Environmental and geochemical analysis of lead contamination: its sources and pathways of exposure and impact on children
thesisposted on 28.03.2022, 13:24 authored by Chenyin Dong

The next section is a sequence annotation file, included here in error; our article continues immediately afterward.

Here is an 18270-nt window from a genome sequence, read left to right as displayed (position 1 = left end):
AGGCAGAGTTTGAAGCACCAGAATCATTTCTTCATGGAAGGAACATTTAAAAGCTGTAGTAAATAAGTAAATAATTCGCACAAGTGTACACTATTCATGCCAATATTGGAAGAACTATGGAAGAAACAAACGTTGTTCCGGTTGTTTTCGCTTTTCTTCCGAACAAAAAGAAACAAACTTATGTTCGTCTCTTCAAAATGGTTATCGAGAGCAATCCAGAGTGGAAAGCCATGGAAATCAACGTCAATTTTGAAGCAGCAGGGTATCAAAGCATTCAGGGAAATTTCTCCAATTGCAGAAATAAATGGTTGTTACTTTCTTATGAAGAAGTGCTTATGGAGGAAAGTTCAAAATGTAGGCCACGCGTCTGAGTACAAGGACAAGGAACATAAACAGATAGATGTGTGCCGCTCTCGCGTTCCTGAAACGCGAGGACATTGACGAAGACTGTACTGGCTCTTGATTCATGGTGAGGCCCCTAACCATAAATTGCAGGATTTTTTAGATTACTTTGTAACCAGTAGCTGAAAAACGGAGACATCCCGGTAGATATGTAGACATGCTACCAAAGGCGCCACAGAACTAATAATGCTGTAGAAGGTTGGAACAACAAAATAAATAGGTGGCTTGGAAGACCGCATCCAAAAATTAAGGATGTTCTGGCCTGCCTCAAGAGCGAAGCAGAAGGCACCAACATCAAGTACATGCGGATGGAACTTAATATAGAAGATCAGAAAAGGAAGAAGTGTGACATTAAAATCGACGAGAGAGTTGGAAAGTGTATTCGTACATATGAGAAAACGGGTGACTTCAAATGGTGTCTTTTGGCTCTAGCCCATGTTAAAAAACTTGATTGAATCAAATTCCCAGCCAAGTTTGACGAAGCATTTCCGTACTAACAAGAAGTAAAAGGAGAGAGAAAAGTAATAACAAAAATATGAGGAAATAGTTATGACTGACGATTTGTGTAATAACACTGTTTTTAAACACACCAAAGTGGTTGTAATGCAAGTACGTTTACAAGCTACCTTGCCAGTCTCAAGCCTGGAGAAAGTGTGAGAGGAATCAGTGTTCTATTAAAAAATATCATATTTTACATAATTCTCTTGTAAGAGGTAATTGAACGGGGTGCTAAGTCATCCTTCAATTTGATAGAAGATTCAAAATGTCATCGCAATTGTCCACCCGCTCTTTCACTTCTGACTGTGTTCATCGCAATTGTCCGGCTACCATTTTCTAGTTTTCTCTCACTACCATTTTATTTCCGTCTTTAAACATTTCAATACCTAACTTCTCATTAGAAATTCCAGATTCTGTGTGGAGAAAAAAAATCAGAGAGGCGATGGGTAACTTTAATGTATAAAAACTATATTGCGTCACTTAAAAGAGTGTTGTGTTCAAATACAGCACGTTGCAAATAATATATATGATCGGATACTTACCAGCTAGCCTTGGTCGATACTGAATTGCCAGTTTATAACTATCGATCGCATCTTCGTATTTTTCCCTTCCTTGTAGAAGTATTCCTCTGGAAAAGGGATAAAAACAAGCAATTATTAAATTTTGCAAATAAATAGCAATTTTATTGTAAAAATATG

Resolving the source of environmental contamination is a critical first step in planning remediation and intervention strategies to adduce exposure prevention. However, a major challenge in established mining and smelting communities is that the sources of contamination and related potential health risks are often minimised by polluters and government agencies, often using unsupported scientific claims. A significant and longstanding example of this vexed issue is the protracted dispute over contamination sources and causes of childhood blood Pb exposures in Broken Hill (New South Wales), Australia's longest-operating Pb-Ag-Zn mining city. In order to unravel the sources, causes and impacts of contemporary Pb contamination in Broken Hill, this study applied a multiple lines of evidence approach using a combination of geochemical analyses and human health data. The methods applied included analysis of trace element concentrations in soil, dust, tailing dumps and weathered ores, their Pb isotopic and chemical compositions and the morphological characteristics of individual Pb-rich particles. The results demonstrated that Broken Hill contemporary dust Pb deposits were primarily sourced from current mining emissions as opposed to naturally weathered or legacy source sheld in soil and dust around the city. Children living closest to the mining operations were found to be at an increased risk of Pb exposure due to higher dust Pb loading (mean 255μg/m2/day) and its high bioaccessibility (75% of total Pb). The effects of current mining emissions on the contemporary dust Pb loading were quantitatively estimated. The analysis showed that a 1% increase in distance away from the current mining operations was associated with -0.501% (95% CI: -0.728, -0.275) reduction in dust Pb loading, while a 1% increase in production intensity at the mine increased the expected amount of dust Pb loading by 1.487% (95% CI: 0.537, 2.437%). Consistent with the dust Pb decreasing with distance away from current active mining operations, contemporary blood Pb concentrations (2011-2015) also decreased with distance (i.e. 1% increase in distance was associated with a 0.173% reduction in blood Pb concentration). Soil Pb concentrations, which are a proxy for legacy contamination from atmospheric dust depositions across the city also showed a decreasing trend away from the mining operations. Consequently, analysis of the long-term relationship between environmental Pb and blood Pb (1991-2015) revealed that both soil and dust Pb were significantly correlated with blood Pb concentrations, complicating the specific attribution of these individual sources to blood Pb exposure. To quantify the relevant sources of Pb, two 'natural experiments' were examined to separate the specific role of dust and soil Pb on children's blood Pb exposures: (a) the city's northerly prevailing wind direction; (b) the 2009 dust storm that blanketed Broken Hill soil with desert borne sands, rich in crustal elements Al, Si and Fe. The analyses showed that children living within the prevailing wind direction were at the greatest risk of elevated blood Pb compared to those living in a non-prevailing wind direction, even after adjusting for effects of residential soil Pb contamination. The role of current emissions on driving exposures was further corroborated by the fact that children's blood Pb shifted systematically with mine Pb production volumes irrespective of remedial interventions. The second natural experiment, the 2009 dust storm, showed blood Pb concentrations still decreased with distance even though soil Pb-distance gradient was reduced after the dust storm. Generalised linear regression analysis of contemporary outdoor dust Pb deposits and blood Pb concentrations corroborated dust as being a significant driver of childhood Pb exposures. This thesis research confirms that soil Pb on its own cannot explain blood Pb distributions and that dust Pb depositions are a significant factor in driving contemporary exposures. This finding provides evidence-based support for the mitigation and remediation approaches that are likely to be the most effective in terms of reducing blood Pb exposures in children-these being a clear need to control current mining emissions in Broken Hill as has been identified in Australia's other mining and smelting communities of Mount Isa and Port Pirie. The adverse consequences of not implementing evidence-based and targeted mitigation and remediation strategies on childhood development outcomes were also evaluated in the thesis. Early childhood development indices (i.e. developmental vulnerabilities-Australian Early Development Census data; school test scores-National Assessment Program Literacy and Numeracy) showed that children from the most contaminated areas in Broken Hill had lower educational performance and higher developmental vulnerabilities, even when normalised for socio-economic status. Similarly, poor scores were identified for Australia's other Pb processing locations of Mount Isa (Queensland) and Port Pire (South Australia), indicating the urgent need to implement the highest standards to limit the impact of mining and smelting Pb emissions on adjoining communities. Finally, application of a multiple lines of evidence as used in this thesis research to establish more precisely the source(s) of exposure in mining and smelting communities could be applied to other locations. Such an approach would help to address unequivocally extant disputes over the sources, causes and impacts of environmental Pb contamination in order to better target remediation and prevention strategies.